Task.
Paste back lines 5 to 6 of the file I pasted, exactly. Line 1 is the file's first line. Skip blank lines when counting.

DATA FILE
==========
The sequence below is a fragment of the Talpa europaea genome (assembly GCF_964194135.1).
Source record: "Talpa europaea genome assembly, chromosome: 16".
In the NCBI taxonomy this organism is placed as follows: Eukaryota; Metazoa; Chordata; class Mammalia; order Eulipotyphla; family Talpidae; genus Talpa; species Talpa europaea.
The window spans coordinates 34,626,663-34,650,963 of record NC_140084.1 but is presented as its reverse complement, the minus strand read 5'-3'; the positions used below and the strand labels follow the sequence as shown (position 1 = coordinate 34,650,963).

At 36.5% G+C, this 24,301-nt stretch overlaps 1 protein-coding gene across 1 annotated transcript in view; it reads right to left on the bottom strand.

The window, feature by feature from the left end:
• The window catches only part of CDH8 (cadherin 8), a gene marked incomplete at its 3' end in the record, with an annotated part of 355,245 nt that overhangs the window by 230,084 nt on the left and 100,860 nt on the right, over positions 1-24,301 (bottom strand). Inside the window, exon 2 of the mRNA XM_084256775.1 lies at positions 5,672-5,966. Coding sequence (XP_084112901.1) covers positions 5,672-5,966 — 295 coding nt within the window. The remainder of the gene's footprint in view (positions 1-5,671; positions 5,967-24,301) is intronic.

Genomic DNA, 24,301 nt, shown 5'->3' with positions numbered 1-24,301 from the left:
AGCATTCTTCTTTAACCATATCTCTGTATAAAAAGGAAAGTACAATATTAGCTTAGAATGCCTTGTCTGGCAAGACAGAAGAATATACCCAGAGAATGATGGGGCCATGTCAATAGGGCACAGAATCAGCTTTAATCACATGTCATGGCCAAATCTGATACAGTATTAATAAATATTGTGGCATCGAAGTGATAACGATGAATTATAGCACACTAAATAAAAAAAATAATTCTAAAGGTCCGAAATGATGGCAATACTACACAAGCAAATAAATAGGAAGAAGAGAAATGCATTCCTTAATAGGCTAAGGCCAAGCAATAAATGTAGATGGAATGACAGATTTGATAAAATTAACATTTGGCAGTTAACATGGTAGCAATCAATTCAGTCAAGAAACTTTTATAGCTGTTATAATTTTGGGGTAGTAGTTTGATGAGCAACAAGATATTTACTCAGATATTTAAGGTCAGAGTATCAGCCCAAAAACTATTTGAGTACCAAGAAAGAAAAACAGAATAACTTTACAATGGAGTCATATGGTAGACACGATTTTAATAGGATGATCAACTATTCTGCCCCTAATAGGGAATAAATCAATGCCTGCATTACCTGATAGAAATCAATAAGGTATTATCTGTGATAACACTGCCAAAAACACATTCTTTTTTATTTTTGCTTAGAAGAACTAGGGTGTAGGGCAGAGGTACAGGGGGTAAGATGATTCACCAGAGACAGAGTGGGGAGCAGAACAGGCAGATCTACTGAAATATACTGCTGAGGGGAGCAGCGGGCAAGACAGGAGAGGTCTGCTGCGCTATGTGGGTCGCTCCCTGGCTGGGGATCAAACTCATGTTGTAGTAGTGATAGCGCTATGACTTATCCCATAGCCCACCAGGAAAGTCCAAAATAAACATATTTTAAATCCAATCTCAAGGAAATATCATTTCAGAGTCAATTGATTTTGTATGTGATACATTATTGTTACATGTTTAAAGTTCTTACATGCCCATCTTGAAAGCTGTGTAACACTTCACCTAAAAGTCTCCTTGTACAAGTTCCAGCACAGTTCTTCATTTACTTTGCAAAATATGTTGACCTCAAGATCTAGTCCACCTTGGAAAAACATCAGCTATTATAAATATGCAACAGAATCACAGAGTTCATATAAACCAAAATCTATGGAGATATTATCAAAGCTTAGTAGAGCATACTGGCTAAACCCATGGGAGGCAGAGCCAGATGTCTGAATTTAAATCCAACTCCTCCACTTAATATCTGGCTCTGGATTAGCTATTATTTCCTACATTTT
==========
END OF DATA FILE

At 36.5% G+C, this 24,301-nt stretch overlaps 1 protein-coding gene across 1 annotated transcript in view; it reads right to left on the bottom strand.

The window, feature by feature from the left end: